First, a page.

Reviewed by Steffanie Ling for Akimbo.
Seeing the human body in unusual positions usually results in a confluence of amazement and discomfort. New Arrangements, Adad Hannah’s solo exhibition at Equinox Gallery, features a series of photographic, video, and sculptural works that allow you to linger over trials of balance and optical tension. Stripes Case Study is a series of photographs that depicts a contortionist balancing an assortment of citrus on her person. The backdrop, plinth, and her outfit are uniformly striped to create a layered and flattened optic effect that's subtly disorienting. Where the stripes on the model’s body meet the backdrop at organic angles, an optical variance is created that gives the series its formally experimental quality. When her stripes are perpendicular to the backdrop, it can be straining, but the citrus provides visual respite. To secure two pomelos in position for the photograph, New Arrangements (Stripes Case Study) 7, the model employs her forehead against the surface of the plinth. In An Arrangement (Stripes Case Study) 8, the bottom of her foot bearing a lime and satsuma becomes the highest surface of the composition – a plinth in its own right. These inversions of anatomical hierarchy are a subtle departure from the classical appreciation of the figure.
The sculptural aspect of these pictures resides between the figure and the fruits, which have an interchangable quality of softness and objecthood. The stripes exercise experiments in abstract, formal possibility, but there are considerations of portraiture and still life operating in the frame as well. Though it employs a few simple elements, this series of photographs operates like a variety show of visual canons and art historical entry points. Other works in the exhibition, such as Handheld Case Study, make a formal study similar to Stripes, but the role of contortionist and citrus is replaced by hands that clasp and balance little blue, white, and orange balls between limb-like fingers. This is apparently a “nod to Baldessari.” There are also videos in dialogue with Rodin, but the tipping of his hat to other artists doesn't add much to the critical reception of this work.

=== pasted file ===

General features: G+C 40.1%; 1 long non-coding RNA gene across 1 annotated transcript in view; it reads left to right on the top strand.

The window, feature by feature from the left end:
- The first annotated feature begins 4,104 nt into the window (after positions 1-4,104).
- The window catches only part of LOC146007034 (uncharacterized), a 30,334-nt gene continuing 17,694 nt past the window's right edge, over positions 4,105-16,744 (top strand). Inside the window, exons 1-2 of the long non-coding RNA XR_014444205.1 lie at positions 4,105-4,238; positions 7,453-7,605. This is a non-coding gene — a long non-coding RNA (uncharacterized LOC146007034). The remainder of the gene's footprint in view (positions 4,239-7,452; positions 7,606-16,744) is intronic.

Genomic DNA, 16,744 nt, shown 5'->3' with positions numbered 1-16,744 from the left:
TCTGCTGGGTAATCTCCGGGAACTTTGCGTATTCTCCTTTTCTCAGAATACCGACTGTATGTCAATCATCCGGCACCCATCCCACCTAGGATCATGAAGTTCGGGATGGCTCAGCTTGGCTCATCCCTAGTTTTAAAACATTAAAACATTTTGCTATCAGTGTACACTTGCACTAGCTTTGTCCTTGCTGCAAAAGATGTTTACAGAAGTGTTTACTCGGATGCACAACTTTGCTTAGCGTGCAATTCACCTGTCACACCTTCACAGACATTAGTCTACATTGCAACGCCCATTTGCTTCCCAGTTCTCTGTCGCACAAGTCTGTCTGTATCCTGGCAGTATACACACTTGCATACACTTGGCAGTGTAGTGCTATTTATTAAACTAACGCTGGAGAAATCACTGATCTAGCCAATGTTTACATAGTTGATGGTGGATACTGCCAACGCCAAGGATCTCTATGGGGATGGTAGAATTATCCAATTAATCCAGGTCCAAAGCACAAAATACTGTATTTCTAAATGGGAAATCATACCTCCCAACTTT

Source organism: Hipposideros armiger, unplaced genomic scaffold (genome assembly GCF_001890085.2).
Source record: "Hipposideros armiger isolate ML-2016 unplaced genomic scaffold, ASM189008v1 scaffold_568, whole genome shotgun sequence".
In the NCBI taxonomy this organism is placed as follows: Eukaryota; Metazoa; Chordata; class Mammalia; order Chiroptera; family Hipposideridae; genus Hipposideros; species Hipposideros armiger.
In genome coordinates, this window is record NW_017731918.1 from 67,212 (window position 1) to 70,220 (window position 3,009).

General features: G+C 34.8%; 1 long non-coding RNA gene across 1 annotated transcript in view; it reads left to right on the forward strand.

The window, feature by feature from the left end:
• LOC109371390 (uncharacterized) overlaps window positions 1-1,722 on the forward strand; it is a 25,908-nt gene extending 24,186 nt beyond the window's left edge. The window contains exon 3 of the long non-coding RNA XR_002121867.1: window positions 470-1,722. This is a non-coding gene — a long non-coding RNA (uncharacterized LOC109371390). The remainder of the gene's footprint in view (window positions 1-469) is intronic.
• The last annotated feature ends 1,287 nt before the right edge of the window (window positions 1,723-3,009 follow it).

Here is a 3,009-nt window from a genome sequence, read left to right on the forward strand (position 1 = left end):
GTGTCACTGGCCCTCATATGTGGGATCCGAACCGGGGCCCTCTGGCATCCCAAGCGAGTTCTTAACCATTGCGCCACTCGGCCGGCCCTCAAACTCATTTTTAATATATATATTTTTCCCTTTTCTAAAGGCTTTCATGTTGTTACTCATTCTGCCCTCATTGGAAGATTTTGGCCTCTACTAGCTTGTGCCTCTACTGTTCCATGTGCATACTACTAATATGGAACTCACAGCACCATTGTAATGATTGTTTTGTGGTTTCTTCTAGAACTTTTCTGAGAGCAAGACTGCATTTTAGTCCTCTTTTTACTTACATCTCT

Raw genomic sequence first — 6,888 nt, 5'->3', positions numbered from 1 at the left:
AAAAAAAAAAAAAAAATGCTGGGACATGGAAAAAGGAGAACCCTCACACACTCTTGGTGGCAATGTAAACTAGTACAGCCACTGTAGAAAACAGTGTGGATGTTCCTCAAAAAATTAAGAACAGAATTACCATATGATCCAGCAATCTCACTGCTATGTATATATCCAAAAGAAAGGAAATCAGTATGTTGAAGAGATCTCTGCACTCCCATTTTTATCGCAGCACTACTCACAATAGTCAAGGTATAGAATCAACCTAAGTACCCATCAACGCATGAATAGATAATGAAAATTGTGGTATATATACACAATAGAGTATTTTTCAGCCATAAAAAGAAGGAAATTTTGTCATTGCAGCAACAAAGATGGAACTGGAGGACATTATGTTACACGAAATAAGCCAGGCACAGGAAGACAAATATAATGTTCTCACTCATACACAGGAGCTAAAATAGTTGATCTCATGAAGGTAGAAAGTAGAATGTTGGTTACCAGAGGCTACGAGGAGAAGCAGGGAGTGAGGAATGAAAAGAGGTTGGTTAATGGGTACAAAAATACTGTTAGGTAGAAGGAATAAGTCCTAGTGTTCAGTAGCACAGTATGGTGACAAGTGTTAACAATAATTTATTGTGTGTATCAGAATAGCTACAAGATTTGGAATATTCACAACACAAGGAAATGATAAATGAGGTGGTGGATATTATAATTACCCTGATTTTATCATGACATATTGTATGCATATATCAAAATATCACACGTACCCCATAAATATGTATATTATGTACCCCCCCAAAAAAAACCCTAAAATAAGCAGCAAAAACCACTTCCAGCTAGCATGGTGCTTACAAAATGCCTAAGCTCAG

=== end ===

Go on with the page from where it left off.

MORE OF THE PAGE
Mentioned briefly in the press release is a reference to a less broadly accessible historical moment: Hannah’s tour of Europe with his family in the 1970s as part of an experimental theatre troupe. A childhood steeped in optical wizardry in the service of theatre, drama, magic, or entertainment – the arenas where we consent to be deceived for the purpose of eliciting joy or happiness – distilled into the production of photographic studies for contemporary art audiences is a trajectory that would enliven the consideration of how these works usher in that spirit of amusement and amazement. The inclination that drives many contemporary art audiences to deconstruct and identify the conceptual traditions that fortify what we’re looking at arises from a kind of trained criticality. If we happen to enjoy ourselves in the process, well, that’s still considered a bonus.
Steffanie Ling's essays, criticism, and art writing have been published alongside exhibitions, in print, and online in Canada, the United States, and Europe. She is an editor of Charcuterie and co-curator at VIVO Media Arts Centre. Her books are Nascar (Blank Cheque, 2016) and Cuts of Thin Meat (Spare Room, 2015). She is Akimblog’s Vancouver correspondent and can be followed on Twitter and Instagram @steffbao.
See the review on Akimbo's website here: http://akimbo.ca/akimblog/index.php?id=1358